Ocean Research Project Receives 2023 Impact Grant

According to National Geographic, an estimated 8 million tons of plastic waste ends up in the ocean each year and some of those materials take at least 400 years to break down. When you factor in other waterbodies, the United Nations Environment Programme (UNEP) reports that number can reach up to 23 million tons. UNEP Executive Director Inger Andersen states, “We will not recycle our way out of the plastic pollution crisis: we need a systemic transformation to achieve the transition to a circular economy.”

The Ocean Research Project (ORP) is seeking to do just that with its Pilot Study to Grade Chesapeake Bay’s Plastic Pollution. This pilot study is intended to seed an ongoing monitoring effort for plastics pollution trends in the Chesapeake Bay watershed, as well as facilitate change to human behavior by providing information about the abundance of single-use plastics and their environmental effects. The Woodard & Curran Foundation hopes to help ORP’s mission to determine particle concentration of plastic pollution across the largest estuary in the country by awarding the non-profit organization the 2023 Impact Grant. This one-year $100,000 grant provides key funds necessary for the ORP to survey the Chesapeake Bay and produce a bay-wide infographic educating the public about the of the extent of this water quality indicator. The work will be shared with the National Oceanic and Atmospheric Administration (NOAA), the Chesapeake Bay Foundation, and the media and ultimately aid in prioritizing land-based plastic source management strategies.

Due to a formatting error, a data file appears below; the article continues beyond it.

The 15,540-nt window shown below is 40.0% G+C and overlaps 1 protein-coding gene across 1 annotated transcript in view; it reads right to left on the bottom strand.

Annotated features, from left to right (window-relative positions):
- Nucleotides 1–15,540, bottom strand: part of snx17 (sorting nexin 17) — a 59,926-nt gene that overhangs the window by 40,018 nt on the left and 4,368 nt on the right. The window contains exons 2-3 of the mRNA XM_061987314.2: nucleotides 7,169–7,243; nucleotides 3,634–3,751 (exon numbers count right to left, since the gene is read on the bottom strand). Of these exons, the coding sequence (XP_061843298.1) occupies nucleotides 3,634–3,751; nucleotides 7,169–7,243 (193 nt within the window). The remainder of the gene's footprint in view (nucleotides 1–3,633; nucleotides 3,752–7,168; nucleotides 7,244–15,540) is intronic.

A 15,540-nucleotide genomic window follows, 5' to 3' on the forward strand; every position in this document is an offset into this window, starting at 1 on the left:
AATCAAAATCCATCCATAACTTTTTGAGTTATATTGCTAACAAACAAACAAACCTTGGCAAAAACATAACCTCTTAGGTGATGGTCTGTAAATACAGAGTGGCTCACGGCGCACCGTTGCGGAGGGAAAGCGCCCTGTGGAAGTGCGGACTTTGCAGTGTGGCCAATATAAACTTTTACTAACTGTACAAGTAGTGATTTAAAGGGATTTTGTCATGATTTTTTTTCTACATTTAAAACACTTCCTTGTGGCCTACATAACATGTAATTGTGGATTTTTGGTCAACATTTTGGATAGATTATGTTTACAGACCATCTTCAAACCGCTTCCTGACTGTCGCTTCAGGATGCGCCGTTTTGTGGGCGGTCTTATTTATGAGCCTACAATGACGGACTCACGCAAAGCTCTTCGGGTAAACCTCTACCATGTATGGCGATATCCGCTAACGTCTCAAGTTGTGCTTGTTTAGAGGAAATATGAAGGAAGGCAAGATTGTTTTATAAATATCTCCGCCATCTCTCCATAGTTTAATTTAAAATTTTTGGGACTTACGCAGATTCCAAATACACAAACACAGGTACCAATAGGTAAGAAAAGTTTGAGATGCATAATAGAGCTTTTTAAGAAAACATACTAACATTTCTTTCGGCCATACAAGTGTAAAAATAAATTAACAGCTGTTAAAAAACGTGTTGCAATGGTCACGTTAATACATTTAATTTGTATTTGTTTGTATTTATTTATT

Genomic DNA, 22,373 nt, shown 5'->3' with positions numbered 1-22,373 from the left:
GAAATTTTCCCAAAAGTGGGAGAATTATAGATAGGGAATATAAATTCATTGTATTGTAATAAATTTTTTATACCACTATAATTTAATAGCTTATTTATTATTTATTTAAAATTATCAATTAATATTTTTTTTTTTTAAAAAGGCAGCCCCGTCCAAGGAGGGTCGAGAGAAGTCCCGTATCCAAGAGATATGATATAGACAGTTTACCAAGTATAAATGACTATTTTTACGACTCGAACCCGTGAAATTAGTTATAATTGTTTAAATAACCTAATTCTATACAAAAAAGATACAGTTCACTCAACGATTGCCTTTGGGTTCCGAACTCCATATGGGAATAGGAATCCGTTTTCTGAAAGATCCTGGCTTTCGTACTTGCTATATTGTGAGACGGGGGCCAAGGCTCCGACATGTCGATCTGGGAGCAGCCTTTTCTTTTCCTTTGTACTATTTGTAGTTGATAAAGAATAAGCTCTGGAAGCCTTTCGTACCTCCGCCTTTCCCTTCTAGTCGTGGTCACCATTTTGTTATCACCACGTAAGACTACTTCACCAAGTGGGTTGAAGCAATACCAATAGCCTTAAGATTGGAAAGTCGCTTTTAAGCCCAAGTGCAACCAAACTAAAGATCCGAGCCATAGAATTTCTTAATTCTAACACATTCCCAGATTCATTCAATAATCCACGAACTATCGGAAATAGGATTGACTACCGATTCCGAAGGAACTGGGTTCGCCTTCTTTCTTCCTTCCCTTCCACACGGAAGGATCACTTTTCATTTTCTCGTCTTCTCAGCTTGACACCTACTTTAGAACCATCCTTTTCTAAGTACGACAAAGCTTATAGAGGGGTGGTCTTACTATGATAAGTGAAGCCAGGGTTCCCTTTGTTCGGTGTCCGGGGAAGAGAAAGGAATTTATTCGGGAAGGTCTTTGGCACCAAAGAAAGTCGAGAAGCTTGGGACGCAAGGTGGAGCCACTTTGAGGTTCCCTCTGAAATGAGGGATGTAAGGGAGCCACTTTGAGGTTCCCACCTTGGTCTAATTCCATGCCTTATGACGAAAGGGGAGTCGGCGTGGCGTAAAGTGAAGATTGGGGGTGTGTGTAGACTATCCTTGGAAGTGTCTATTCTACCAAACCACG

Barry Sheff

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The Woodard & Curran Foundation is thrilled to be the principal funder of this first-of-its-kind study that will seed a multi-year collaborative sampling program by federal, state, and local Chesapeake Bay Program partners. Plastics pollution in our estuaries and waterways is a significant and growing problem that is impacting coastal vegetation, marine organisms, and sediments. ORP’s mission and this pilot study aligns with the Foundation’s mission to support projects focused on solving environmental problems.

Laura Tessier Giving Committee Chair Woodard & Curran Foundation

The Woodard & Curran Foundation’s grant-making is possible through the generous giving of Woodard & Curran employee donors, whose support aligns with Woodard & Curran’s commitment to leave the world a better place.

A seaworthy passion

ORP co-director Matt Rutherford made the record books as the first person to complete a non-stop circumnavigation of the Americas single-handedly on a 27-foot sailboat named St. Brendan. While on this 10-month arduous journey, he pulled two fishing lines to supplement his food supply with fresh caught fish. But his lines often caught more plastic trash than fish. Upon his return, Matt founded ORP with the mission to reverse humanity’s negative impact on the ocean through science, exploration, and education. The non-profit organization, based in Annapolis, Maryland, observes the unknown and monitors humanity’s impact on the ocean through dedicated interdisciplinary field expeditions.